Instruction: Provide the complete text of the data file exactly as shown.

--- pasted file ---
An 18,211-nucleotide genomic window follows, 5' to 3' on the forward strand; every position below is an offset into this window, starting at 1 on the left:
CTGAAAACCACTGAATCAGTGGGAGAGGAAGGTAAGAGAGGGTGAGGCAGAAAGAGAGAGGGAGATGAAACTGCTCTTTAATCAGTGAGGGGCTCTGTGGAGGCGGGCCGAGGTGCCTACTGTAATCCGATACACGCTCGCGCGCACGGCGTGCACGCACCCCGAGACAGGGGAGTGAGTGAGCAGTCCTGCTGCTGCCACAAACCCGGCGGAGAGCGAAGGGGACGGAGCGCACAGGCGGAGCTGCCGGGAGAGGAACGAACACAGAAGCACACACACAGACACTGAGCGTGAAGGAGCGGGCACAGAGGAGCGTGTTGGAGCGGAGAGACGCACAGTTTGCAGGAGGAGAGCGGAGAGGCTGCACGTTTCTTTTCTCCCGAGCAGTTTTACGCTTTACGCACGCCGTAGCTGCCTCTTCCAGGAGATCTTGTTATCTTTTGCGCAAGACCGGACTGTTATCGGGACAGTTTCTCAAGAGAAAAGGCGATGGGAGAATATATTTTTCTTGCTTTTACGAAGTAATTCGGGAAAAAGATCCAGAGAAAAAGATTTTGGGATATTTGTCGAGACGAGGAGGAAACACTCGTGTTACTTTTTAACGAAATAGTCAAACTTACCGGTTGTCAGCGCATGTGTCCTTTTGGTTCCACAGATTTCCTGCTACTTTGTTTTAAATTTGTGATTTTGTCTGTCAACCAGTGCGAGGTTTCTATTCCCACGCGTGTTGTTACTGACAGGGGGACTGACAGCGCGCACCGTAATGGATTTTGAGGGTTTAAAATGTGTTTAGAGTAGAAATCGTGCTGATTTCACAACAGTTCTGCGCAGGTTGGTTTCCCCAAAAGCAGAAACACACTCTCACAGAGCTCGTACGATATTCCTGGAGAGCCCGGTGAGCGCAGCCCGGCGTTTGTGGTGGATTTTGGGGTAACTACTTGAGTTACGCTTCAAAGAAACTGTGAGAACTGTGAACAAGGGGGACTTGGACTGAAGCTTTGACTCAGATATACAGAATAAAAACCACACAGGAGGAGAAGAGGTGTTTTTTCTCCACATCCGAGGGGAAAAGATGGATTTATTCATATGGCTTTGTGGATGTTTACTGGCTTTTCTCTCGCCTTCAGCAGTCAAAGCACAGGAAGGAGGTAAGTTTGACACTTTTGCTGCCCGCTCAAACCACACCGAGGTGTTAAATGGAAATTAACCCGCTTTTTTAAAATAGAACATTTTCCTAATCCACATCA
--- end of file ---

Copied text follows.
An 18,211-nucleotide genomic window follows, 5' to 3' on the forward strand; every position below is an offset into this window, starting at 1 on the left:
CTGAAAACCACTGAATCAGTGGGAGAGGAAGGTAAGAGAGGGTGAGGCAGAAAGAGAGAGGGAGATGAAACTGCTCTTTAATCAGTGAGGGGCTCTGTGGAGGCGGGCCGAGGTGCCTACTGTAATCCGATACACGCTCGCGCGCACGGCGTGCACGCACCCCGAGACAGGGGAGTGAGTGAGCAGTCCTGCTGCTGCCACAAACCCGGCGGAGAGCGAAGGGGACGGAGCGCACAGGCGGAGCTGCCGGGAGAGGAACGAACACAGAAGCACACACACAGACACTGAGCGTGAAGGAGCGGGCACAGAGGAGCGTGTTGGAGCGGAGAGACGCACAGTTTGCAGGAGGAGAGCGGAGAGGCTGCACGTTTCTTTTCTCCCGAGCAGTTTTACGCTTTACGCACGCCGTAGCTGCCTCTTCCAGGAGATCTTGTTATCTTTTGCGCAAGACCGGACTGTTATCGGGACAGTTTCTCAAGAGAAAAGGCGATGGGAGAATATATTTTTCTTGCTTTTACGAAGTAATTCGGGAAAAAGATCCAGAGAAAAAGATTTTGGGATATTTGTCGAGACGAGGAGGAAACACTCGTGTTACTTTTTAACGAAATAGTCAAACTTACCGGTTGTCAGCGCATGTGTCCTTTTGGTTCCACAGATTTCCTGCTACTTTGTTTTAAATTTGTGATTTTGTCTGTCAACCAGTGCGAGGTTTCTATTCCCACGCGTGTTGTTACTGACAGGGGGACTGACAGCGCGCACCGTAATGGATTTTGAGGGTTTAAAATGTGTTTAGAGTAGAAATCGTGCTGATTTCACAACAGTTCTGCGCAGGTTGGTTTCCCCAAAAGCAGAAACACACTCTCACAGAGCTCGTACGATATTCCTGGAGAGCCCGGTGAGCGCAGCCCGGCGTTTGTGGTGGATTTTGGGGTAACTACTTGAGTTACGCTTCAAAGAAACTGTGAGAACTGTGAACAAGGGGGACTTGGACTGAAGCTTTGACTCAGATATACAGAATAAAAACCACACAGGAGGAGAAGAGGTGTTTTTTCTCCACATCCGAGGGGAAAAGATGGATTTATTCATATGGCTTTGTGGATGTTTACTGGCTTTTCTCTCGCCTTCAGCAGTCAAAGCACAGGAAGGAGGTAAGTTTGACACTTTTGCTGCCCGCTCAAACCACACCGAGGTGTTAAATGGAAATTAACCCGCTTTTTTAAAATAGAACATTTTCCTAATCCACATCA